The time that I spent in Japan as a Cove Guardian was emotionally and physically exhausting, albeit very rewarding. Each day began with rising between 3 and 5 a.m. for travel to the Cove area in Taiji. Our group would gather at the hotel and spread out among the various vantage points near and around the cove. Each day differed depending on whether the hunter boats were out in search of dolphins. The day often ended with filming the horrors of capture, slaughter, bloodied dolphins, gutting (sometimes done while the dolphins were still alive), transfer and butchering. Although it was a very frustrating time, I left Taiji knowing that each and every presence in the small town made a larger impact than we can fathom. Detailed accounts of my days in Taiji can be found at www.coveguardian.blogspot.com.

In this day and age our oceans are dying. Dolphins are but one species that represent the plight of our oceans. Human exploitation is largely evident for those willing to take a closer look. We are destroying the world's largest ecosystem, depleting the ocean at a faster rate than it can replenish. As humans we harbour intelligence and capacity for choice. For mere entertainment we sentence creatures who may just surpass our level of intelligence, to a life without joy. They experience a lifetime enclosed in a concrete tank forever disconnected from their natural habitat and family in the ocean. Their acoustic abilities crippled, they are forced to perform tricks for passers-by. We must learn to appreciate the beauty of our oceans and strive to save them.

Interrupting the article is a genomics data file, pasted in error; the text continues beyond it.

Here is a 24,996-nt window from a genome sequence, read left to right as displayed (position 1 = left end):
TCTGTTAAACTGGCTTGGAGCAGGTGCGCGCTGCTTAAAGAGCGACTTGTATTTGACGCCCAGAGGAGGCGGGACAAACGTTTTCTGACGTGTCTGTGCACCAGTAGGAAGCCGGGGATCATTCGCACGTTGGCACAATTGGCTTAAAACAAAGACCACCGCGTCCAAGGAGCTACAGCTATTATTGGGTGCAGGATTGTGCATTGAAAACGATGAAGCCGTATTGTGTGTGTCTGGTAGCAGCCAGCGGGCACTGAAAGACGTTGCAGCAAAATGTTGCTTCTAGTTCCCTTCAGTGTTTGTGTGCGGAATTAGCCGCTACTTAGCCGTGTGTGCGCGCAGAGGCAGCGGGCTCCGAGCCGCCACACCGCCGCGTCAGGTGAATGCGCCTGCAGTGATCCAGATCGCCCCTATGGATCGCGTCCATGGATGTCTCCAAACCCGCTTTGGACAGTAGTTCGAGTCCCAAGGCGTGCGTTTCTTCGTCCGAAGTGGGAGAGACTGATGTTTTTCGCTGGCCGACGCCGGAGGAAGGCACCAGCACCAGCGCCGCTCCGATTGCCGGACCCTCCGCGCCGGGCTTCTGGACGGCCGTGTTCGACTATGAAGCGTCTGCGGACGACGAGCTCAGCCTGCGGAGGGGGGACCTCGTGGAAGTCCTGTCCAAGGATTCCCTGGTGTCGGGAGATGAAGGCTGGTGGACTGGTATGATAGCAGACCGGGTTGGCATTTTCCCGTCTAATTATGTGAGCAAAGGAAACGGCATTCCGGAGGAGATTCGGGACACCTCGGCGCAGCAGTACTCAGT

Although the situation may seem unredeemable, there are many actions that Canadian citizens can take to help end this tragedy. The simple act of phoning, e-mailing, faxing, and writing letters to your local Japanese Embassy or Consulate creates a major impact for dolphins in Taiji. Change must come from the inside. The law allowing exploitation of cetaceans in Japan can only be altered by the Japanese Government. Donations are also imperative. By supporting Sea Shepherd in their direct action initiatives, you are ensuring that a Sea Shepherd representative can stay on the ground in Taiji to monitor the situation. Other simple acts to help save the dolphins in Japan include viewing "The Cove" and sharing it with friends and family to raise awareness. You may also support others' initiatives to become Cove Guardians, or become one yourself. Please visit www.seashepherd.org for more information.

You can visit my youtube channel to watch the last video log that I created in Taiji, Japan. I will be returning next year, and every year that follows, until we see an end to the slaughter of dolphins in Japan.

*There will be a screening of The Cove movie in Nanaimo on January 17th, 2011 at Vancouver Island University, Building 356, Room 109. The doors open at 6:30 and the movie will be shown at 7pm. Tickets are available in Nanaimo at Boston Pizza, Tourism Nanaimo, and the Thirsty Camel.  For those living outside of the city you can e-mail the organizers through thecoveguardians@gmail.com

Tarah Millen is an animal rights & environmental activist living on Vancouver Island. Her interests include travel, nature, raw foods, and ocean activism.

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See also www.coveguardian.blogspot.com

[From WS Jan/Feb, 2011 issue)